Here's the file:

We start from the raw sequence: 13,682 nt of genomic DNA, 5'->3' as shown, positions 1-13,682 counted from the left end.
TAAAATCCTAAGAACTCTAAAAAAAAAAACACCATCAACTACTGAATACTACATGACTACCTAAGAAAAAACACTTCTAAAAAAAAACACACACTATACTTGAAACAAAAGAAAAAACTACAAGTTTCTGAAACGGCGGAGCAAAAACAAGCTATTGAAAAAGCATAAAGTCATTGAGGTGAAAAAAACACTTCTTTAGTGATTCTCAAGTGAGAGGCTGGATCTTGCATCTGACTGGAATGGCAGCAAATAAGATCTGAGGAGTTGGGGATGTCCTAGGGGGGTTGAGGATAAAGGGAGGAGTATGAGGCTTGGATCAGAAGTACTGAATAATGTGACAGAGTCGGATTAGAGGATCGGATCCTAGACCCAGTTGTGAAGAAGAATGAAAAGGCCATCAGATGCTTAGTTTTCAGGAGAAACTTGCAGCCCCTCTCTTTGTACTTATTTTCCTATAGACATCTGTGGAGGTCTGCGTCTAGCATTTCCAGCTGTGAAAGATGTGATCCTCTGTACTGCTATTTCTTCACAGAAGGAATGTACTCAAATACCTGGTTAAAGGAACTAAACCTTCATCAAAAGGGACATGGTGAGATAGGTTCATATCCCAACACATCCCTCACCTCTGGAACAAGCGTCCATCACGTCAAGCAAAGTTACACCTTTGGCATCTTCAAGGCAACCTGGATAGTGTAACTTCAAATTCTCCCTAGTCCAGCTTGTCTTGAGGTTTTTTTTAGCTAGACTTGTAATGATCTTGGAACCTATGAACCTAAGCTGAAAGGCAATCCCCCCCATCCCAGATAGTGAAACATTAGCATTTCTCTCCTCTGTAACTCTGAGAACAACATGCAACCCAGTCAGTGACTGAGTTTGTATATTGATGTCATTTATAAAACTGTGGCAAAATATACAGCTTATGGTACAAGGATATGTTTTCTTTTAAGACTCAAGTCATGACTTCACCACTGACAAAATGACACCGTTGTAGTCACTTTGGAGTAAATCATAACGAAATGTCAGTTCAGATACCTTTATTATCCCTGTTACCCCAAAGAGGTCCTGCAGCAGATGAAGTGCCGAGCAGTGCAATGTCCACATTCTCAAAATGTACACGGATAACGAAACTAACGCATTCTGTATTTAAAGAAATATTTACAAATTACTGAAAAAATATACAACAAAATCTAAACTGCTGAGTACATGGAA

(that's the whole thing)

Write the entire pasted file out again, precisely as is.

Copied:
We start from the raw sequence: 13,682 nt of genomic DNA, 5'->3' as shown, positions 1-13,682 counted from the left end.
TAAAATCCTAAGAACTCTAAAAAAAAAAACACCATCAACTACTGAATACTACATGACTACCTAAGAAAAAACACTTCTAAAAAAAAACACACACTATACTTGAAACAAAAGAAAAAACTACAAGTTTCTGAAACGGCGGAGCAAAAACAAGCTATTGAAAAAGCATAAAGTCATTGAGGTGAAAAAAACACTTCTTTAGTGATTCTCAAGTGAGAGGCTGGATCTTGCATCTGACTGGAATGGCAGCAAATAAGATCTGAGGAGTTGGGGATGTCCTAGGGGGGTTGAGGATAAAGGGAGGAGTATGAGGCTTGGATCAGAAGTACTGAATAATGTGACAGAGTCGGATTAGAGGATCGGATCCTAGACCCAGTTGTGAAGAAGAATGAAAAGGCCATCAGATGCTTAGTTTTCAGGAGAAACTTGCAGCCCCTCTCTTTGTACTTATTTTCCTATAGACATCTGTGGAGGTCTGCGTCTAGCATTTCCAGCTGTGAAAGATGTGATCCTCTGTACTGCTATTTCTTCACAGAAGGAATGTACTCAAATACCTGGTTAAAGGAACTAAACCTTCATCAAAAGGGACATGGTGAGATAGGTTCATATCCCAACACATCCCTCACCTCTGGAACAAGCGTCCATCACGTCAAGCAAAGTTACACCTTTGGCATCTTCAAGGCAACCTGGATAGTGTAACTTCAAATTCTCCCTAGTCCAGCTTGTCTTGAGGTTTTTTTTAGCTAGACTTGTAATGATCTTGGAACCTATGAACCTAAGCTGAAAGGCAATCCCCCCCATCCCAGATAGTGAAACATTAGCATTTCTCTCCTCTGTAACTCTGAGAACAACATGCAACCCAGTCAGTGACTGAGTTTGTATATTGATGTCATTTATAAAACTGTGGCAAAATATACAGCTTATGGTACAAGGATATGTTTTCTTTTAAGACTCAAGTCATGACTTCACCACTGACAAAATGACACCGTTGTAGTCACTTTGGAGTAAATCATAACGAAATGTCAGTTCAGATACCTTTATTATCCCTGTTACCCCAAAGAGGTCCTGCAGCAGATGAAGTGCCGAGCAGTGCAATGTCCACATTCTCAAAATGTACACGGATAACGAAACTAACGCATTCTGTATTTAAAGAAATATTTACAAATTACTGAAAAAATATACAACAAAATCTAAACTGCTGAGTACATGGAA